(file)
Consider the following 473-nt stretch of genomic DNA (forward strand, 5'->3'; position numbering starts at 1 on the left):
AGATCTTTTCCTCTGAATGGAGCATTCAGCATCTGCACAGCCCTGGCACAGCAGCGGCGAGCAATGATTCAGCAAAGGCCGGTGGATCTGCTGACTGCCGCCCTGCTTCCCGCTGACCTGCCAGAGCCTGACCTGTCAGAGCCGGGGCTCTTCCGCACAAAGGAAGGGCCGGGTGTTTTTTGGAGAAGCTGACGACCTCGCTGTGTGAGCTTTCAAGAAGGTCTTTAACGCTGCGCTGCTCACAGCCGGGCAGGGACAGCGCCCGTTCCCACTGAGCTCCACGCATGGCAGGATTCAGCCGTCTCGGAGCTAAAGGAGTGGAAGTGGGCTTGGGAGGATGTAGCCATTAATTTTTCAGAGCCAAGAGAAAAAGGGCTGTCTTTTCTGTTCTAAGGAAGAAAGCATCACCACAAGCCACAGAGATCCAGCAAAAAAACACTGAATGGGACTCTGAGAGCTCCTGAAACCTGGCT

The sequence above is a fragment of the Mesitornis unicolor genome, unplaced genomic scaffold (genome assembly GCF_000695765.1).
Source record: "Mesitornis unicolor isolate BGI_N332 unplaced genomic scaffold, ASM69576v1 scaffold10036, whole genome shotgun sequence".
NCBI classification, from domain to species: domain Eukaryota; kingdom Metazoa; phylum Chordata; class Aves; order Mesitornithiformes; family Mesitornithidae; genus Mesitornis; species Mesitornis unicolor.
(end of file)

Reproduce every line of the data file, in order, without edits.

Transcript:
Consider the following 473-nt stretch of genomic DNA (forward strand, 5'->3'; position numbering starts at 1 on the left):
AGATCTTTTCCTCTGAATGGAGCATTCAGCATCTGCACAGCCCTGGCACAGCAGCGGCGAGCAATGATTCAGCAAAGGCCGGTGGATCTGCTGACTGCCGCCCTGCTTCCCGCTGACCTGCCAGAGCCTGACCTGTCAGAGCCGGGGCTCTTCCGCACAAAGGAAGGGCCGGGTGTTTTTTGGAGAAGCTGACGACCTCGCTGTGTGAGCTTTCAAGAAGGTCTTTAACGCTGCGCTGCTCACAGCCGGGCAGGGACAGCGCCCGTTCCCACTGAGCTCCACGCATGGCAGGATTCAGCCGTCTCGGAGCTAAAGGAGTGGAAGTGGGCTTGGGAGGATGTAGCCATTAATTTTTCAGAGCCAAGAGAAAAAGGGCTGTCTTTTCTGTTCTAAGGAAGAAAGCATCACCACAAGCCACAGAGATCCAGCAAAAAAACACTGAATGGGACTCTGAGAGCTCCTGAAACCTGGCT

The sequence above is a fragment of the Mesitornis unicolor genome, unplaced genomic scaffold (genome assembly GCF_000695765.1).
Source record: "Mesitornis unicolor isolate BGI_N332 unplaced genomic scaffold, ASM69576v1 scaffold10036, whole genome shotgun sequence".
NCBI classification, from domain to species: domain Eukaryota; kingdom Metazoa; phylum Chordata; class Aves; order Mesitornithiformes; family Mesitornithidae; genus Mesitornis; species Mesitornis unicolor.